Growing Returns

Selected tag(s): western drought

Measuring water use in California’s Delta is a “fool’s errand.” OpenET will change that.

As the hub of California’s water system, the Sacramento-San Joaquin Delta is one of the most hydrologically complex and hotly contested areas in the state, if not the world.

That’s according to Brett Baker, a sixth-generation pear farmer and attorney for the Central Delta Water Agency, who also studied biology and fish in the Delta at UC Davis. The agency is one of three in the Delta that provided funding to OpenET, a new online water data platform that lets farmers and water managers easily track how much water crops use.

Starting in January, the state will allow farmers to use OpenET to report their annual water use in the Delta, which supplies water to 25 million people and 3 million acres of Central Valley farmland.

I talked to Brett about why this change is so important.

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10 ways policymakers can support climate resilience in the West

It seems every day I come across a heartbreaking headline about how extreme heat, wildfires and ongoing drought are plaguing the West.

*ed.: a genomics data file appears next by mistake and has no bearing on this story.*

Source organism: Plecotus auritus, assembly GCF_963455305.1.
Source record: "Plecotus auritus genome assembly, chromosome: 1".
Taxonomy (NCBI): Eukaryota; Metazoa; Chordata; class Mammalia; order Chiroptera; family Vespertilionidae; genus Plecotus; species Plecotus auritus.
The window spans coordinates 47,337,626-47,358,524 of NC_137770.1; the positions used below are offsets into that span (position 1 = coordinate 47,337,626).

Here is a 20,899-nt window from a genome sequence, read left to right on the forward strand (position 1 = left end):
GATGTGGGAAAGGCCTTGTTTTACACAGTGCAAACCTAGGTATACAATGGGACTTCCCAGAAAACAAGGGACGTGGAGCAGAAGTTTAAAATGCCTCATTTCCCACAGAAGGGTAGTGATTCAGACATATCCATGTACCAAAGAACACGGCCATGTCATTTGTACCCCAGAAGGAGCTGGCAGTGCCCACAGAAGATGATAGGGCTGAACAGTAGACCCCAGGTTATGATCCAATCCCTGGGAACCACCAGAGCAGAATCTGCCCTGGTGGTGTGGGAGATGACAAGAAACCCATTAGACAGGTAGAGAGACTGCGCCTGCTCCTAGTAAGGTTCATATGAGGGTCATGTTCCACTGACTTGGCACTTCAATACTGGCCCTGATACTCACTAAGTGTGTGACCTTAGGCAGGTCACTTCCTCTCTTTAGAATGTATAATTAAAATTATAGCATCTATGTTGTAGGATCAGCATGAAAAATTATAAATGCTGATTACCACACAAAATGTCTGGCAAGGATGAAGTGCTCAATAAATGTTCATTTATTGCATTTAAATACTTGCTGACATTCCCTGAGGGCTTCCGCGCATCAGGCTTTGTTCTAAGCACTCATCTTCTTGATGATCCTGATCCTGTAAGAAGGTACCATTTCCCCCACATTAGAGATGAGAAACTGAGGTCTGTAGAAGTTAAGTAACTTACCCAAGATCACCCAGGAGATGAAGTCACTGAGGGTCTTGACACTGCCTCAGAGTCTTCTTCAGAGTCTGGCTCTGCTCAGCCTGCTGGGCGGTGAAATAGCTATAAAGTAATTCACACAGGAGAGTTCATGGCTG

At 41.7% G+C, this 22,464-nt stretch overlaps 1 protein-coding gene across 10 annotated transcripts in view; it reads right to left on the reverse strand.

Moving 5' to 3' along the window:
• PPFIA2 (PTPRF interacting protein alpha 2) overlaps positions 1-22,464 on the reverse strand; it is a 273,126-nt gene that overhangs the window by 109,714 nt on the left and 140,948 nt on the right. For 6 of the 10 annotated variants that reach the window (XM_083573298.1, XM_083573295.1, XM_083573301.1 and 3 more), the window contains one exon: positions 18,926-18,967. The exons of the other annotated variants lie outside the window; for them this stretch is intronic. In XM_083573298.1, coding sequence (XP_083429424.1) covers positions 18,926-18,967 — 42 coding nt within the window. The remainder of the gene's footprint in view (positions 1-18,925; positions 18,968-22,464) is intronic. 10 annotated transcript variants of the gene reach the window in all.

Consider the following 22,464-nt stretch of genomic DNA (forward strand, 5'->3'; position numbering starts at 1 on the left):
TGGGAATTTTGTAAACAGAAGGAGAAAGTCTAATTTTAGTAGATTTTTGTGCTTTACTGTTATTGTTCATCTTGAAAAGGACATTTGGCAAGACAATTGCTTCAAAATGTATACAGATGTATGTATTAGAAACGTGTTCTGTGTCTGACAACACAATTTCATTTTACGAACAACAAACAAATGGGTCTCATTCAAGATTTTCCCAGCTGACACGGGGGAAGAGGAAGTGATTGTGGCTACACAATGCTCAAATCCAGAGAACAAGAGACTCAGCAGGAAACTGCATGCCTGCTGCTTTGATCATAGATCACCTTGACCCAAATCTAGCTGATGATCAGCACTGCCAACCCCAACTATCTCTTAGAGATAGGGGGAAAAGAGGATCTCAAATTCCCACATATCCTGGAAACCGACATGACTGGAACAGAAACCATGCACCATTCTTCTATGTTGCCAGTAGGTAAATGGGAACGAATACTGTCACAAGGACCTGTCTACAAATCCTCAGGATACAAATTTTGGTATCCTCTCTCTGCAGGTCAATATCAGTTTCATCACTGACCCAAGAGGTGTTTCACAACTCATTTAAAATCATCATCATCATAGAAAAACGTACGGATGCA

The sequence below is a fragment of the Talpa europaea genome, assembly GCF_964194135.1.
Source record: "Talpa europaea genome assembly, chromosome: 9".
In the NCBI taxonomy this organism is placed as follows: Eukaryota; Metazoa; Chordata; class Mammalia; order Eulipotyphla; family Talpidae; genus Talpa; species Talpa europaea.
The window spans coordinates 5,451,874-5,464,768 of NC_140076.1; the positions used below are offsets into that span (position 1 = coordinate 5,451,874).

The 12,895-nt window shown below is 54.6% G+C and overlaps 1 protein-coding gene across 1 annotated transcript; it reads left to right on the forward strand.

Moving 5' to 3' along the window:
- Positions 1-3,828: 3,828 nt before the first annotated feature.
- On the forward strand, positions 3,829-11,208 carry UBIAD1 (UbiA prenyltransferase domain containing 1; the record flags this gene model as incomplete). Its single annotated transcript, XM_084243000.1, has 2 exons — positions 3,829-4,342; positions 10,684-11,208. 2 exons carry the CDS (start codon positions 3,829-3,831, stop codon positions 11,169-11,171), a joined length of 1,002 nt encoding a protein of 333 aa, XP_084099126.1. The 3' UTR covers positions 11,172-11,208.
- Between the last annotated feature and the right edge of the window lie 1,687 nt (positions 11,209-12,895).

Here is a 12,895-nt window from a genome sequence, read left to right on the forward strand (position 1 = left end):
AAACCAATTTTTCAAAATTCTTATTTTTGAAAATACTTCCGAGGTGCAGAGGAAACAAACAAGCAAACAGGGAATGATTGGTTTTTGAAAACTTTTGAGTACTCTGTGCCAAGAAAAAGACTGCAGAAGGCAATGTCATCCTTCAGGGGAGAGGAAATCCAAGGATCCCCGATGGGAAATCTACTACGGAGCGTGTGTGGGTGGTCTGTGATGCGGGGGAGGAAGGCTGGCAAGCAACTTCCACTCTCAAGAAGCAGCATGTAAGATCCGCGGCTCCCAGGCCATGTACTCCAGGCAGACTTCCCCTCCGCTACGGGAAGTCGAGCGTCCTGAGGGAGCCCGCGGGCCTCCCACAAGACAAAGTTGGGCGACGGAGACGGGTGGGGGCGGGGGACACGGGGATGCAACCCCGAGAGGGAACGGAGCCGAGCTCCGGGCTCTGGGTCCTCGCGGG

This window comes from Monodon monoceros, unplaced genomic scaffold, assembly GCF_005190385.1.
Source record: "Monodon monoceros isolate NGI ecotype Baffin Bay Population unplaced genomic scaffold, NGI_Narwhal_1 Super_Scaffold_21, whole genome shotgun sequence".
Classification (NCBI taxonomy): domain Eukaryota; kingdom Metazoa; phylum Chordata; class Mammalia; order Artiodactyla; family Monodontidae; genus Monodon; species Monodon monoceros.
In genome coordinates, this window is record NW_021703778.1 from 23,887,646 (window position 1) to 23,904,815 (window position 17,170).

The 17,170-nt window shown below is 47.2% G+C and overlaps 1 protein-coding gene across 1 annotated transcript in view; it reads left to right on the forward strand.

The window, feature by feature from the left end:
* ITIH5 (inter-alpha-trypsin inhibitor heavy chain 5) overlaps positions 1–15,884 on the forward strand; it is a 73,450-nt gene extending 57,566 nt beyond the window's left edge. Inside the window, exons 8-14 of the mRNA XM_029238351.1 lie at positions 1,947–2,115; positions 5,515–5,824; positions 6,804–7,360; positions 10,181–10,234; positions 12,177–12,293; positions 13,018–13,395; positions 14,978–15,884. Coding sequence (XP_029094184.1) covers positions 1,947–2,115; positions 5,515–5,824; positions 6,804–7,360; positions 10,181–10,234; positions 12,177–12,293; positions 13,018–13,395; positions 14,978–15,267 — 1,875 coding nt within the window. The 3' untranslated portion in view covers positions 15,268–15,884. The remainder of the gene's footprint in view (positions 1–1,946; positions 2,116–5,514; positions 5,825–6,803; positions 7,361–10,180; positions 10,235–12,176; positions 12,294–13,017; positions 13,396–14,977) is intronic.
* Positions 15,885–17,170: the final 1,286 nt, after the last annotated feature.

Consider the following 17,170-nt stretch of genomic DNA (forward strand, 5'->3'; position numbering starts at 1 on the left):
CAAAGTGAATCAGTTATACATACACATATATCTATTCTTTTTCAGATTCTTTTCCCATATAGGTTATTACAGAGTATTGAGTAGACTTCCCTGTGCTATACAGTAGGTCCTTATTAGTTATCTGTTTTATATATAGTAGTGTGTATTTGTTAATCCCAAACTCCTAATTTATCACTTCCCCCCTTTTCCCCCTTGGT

Indeed, the climate crisis has hit home in the Colorado River Basin and is threatening everything from agriculture to water supplies. The basin’s two main reservoirs­ — Lakes Powell and Mead — are at record low water levels, threatening the water security essential to communities, wildlife, recreation and agricultural production across the Southwest.

To help policymakers address these pressing climate challenges, EDF contributed to a recent report, Ten Strategies for Climate Resilience in the Colorado River Basin, authored by Martin & McCoy and Culp & Kelly, LLP, that analyzed multiple approaches to building climate resilience and identified the top 10 priorities. Read More »

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